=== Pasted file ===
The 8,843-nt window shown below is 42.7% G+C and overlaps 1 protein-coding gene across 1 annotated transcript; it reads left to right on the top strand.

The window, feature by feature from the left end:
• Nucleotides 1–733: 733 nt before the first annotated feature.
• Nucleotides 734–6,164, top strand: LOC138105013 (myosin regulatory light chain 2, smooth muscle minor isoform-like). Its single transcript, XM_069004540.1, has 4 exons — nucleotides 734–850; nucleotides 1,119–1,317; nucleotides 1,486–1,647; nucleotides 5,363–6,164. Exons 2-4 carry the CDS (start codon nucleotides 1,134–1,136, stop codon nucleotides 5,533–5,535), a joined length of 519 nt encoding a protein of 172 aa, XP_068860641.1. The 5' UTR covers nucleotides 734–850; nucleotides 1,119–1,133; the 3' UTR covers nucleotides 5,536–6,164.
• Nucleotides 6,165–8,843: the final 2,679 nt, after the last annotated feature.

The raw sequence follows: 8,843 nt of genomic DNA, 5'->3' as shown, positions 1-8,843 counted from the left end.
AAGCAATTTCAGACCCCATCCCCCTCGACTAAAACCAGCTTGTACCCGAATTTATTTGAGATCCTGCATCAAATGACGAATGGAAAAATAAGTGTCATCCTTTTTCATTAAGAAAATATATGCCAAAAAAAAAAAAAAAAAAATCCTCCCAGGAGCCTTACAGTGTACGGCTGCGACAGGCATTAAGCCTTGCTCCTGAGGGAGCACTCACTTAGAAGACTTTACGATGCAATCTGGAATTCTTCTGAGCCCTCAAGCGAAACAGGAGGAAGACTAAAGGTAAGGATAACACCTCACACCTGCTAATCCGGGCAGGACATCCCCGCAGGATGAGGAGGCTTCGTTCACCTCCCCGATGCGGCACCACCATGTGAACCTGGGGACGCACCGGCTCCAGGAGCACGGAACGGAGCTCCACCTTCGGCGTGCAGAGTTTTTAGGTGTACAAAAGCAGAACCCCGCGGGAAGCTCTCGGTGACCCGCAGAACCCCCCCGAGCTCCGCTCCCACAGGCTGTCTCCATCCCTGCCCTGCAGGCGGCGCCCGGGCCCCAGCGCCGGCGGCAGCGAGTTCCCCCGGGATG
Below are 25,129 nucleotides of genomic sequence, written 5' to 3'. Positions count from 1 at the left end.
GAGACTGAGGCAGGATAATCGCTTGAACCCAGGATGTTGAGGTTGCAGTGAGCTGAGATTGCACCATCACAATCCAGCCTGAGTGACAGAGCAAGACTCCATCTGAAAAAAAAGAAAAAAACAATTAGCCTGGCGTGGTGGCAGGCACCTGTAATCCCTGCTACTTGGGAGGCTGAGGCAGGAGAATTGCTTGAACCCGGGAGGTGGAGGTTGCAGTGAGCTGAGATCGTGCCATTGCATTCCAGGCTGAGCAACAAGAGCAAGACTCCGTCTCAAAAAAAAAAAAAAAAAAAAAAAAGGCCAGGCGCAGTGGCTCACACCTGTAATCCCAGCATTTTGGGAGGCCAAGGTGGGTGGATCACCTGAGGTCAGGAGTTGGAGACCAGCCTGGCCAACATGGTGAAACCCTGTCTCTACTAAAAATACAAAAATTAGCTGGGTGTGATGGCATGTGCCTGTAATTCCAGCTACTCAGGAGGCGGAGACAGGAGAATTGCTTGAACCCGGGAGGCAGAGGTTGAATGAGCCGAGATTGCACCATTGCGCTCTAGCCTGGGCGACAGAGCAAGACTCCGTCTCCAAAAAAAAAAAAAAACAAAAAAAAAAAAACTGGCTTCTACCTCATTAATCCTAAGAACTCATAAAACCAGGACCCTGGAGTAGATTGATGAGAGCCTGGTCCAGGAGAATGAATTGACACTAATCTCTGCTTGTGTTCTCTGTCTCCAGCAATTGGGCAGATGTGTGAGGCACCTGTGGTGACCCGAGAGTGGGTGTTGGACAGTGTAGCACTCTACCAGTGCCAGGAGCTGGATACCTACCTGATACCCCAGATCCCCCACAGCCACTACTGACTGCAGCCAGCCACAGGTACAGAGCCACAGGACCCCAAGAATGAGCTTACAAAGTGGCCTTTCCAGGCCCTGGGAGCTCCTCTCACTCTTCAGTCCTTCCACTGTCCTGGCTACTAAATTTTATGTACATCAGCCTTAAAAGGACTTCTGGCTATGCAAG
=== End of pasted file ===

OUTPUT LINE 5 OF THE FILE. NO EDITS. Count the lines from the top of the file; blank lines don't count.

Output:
• Nucleotides 6,165–8,843: the final 2,679 nt, after the last annotated feature.